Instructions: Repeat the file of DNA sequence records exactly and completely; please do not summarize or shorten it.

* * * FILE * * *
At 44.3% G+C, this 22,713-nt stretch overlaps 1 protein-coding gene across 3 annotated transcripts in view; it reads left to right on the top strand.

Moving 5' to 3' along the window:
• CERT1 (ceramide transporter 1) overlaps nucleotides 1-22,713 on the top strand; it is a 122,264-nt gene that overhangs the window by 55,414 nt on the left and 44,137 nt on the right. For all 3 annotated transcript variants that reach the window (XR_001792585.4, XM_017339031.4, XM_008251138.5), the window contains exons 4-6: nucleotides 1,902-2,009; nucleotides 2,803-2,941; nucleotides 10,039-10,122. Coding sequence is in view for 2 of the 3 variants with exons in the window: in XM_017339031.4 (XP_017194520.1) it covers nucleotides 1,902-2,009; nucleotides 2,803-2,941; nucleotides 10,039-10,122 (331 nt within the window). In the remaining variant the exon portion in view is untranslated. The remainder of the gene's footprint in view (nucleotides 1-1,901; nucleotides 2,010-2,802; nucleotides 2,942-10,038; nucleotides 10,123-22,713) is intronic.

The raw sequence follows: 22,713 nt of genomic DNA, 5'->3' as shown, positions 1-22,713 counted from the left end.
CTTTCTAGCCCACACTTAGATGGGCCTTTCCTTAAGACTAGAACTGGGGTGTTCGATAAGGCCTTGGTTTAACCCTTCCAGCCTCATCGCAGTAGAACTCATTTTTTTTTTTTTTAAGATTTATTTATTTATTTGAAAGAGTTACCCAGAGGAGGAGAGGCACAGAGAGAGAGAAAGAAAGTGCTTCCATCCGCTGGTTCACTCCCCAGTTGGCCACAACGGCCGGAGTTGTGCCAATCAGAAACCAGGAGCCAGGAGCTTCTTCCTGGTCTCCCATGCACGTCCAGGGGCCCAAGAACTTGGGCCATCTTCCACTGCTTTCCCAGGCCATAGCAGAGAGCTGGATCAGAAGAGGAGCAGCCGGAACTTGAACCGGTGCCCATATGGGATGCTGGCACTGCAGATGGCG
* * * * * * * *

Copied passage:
At 44.3% G+C, this 22,713-nt stretch overlaps 1 protein-coding gene across 3 annotated transcripts in view; it reads left to right on the top strand.

Moving 5' to 3' along the window:
• CERT1 (ceramide transporter 1) overlaps nucleotides 1-22,713 on the top strand; it is a 122,264-nt gene that overhangs the window by 55,414 nt on the left and 44,137 nt on the right. For all 3 annotated transcript variants that reach the window (XR_001792585.4, XM_017339031.4, XM_008251138.5), the window contains exons 4-6: nucleotides 1,902-2,009; nucleotides 2,803-2,941; nucleotides 10,039-10,122. Coding sequence is in view for 2 of the 3 variants with exons in the window: in XM_017339031.4 (XP_017194520.1) it covers nucleotides 1,902-2,009; nucleotides 2,803-2,941; nucleotides 10,039-10,122 (331 nt within the window). In the remaining variant the exon portion in view is untranslated. The remainder of the gene's footprint in view (nucleotides 1-1,901; nucleotides 2,010-2,802; nucleotides 2,942-10,038; nucleotides 10,123-22,713) is intronic.

The raw sequence follows: 22,713 nt of genomic DNA, 5'->3' as shown, positions 1-22,713 counted from the left end.
CTTTCTAGCCCACACTTAGATGGGCCTTTCCTTAAGACTAGAACTGGGGTGTTCGATAAGGCCTTGGTTTAACCCTTCCAGCCTCATCGCAGTAGAACTCATTTTTTTTTTTTTTAAGATTTATTTATTTATTTGAAAGAGTTACCCAGAGGAGGAGAGGCACAGAGAGAGAGAAAGAAAGTGCTTCCATCCGCTGGTTCACTCCCCAGTTGGCCACAACGGCCGGAGTTGTGCCAATCAGAAACCAGGAGCCAGGAGCTTCTTCCTGGTCTCCCATGCACGTCCAGGGGCCCAAGAACTTGGGCCATCTTCCACTGCTTTCCCAGGCCATAGCAGAGAGCTGGATCAGAAGAGGAGCAGCCGGAACTTGAACCGGTGCCCATATGGGATGCTGGCACTGCAGATGGCG